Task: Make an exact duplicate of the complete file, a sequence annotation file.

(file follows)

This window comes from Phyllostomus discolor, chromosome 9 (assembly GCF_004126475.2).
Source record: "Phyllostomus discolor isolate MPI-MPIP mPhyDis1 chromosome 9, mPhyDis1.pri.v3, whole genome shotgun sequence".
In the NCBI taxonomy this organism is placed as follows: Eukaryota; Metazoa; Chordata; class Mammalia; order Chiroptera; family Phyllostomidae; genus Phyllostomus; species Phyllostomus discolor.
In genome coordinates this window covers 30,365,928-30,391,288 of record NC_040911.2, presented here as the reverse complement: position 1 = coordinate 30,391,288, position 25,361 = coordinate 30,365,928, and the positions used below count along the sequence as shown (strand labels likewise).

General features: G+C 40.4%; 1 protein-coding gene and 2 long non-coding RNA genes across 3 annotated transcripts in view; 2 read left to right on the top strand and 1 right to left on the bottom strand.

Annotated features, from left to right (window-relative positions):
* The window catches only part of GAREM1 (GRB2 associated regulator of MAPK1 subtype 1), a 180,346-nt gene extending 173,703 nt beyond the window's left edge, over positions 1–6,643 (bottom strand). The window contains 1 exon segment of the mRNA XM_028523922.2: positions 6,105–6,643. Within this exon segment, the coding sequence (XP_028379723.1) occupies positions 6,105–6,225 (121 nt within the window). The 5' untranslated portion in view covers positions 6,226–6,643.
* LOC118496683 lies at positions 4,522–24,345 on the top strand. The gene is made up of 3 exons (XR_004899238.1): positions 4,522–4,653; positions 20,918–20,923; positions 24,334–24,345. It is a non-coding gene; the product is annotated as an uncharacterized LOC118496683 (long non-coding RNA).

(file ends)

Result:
This window comes from Phyllostomus discolor, chromosome 9 (assembly GCF_004126475.2).
Source record: "Phyllostomus discolor isolate MPI-MPIP mPhyDis1 chromosome 9, mPhyDis1.pri.v3, whole genome shotgun sequence".
In the NCBI taxonomy this organism is placed as follows: Eukaryota; Metazoa; Chordata; class Mammalia; order Chiroptera; family Phyllostomidae; genus Phyllostomus; species Phyllostomus discolor.
In genome coordinates this window covers 30,365,928-30,391,288 of record NC_040911.2, presented here as the reverse complement: position 1 = coordinate 30,391,288, position 25,361 = coordinate 30,365,928, and the positions used below count along the sequence as shown (strand labels likewise).

General features: G+C 40.4%; 1 protein-coding gene and 2 long non-coding RNA genes across 3 annotated transcripts in view; 2 read left to right on the top strand and 1 right to left on the bottom strand.

Annotated features, from left to right (window-relative positions):
* The window catches only part of GAREM1 (GRB2 associated regulator of MAPK1 subtype 1), a 180,346-nt gene extending 173,703 nt beyond the window's left edge, over positions 1–6,643 (bottom strand). The window contains 1 exon segment of the mRNA XM_028523922.2: positions 6,105–6,643. Within this exon segment, the coding sequence (XP_028379723.1) occupies positions 6,105–6,225 (121 nt within the window). The 5' untranslated portion in view covers positions 6,226–6,643.
* LOC118496683 lies at positions 4,522–24,345 on the top strand. The gene is made up of 3 exons (XR_004899238.1): positions 4,522–4,653; positions 20,918–20,923; positions 24,334–24,345. It is a non-coding gene; the product is annotated as an uncharacterized LOC118496683 (long non-coding RNA).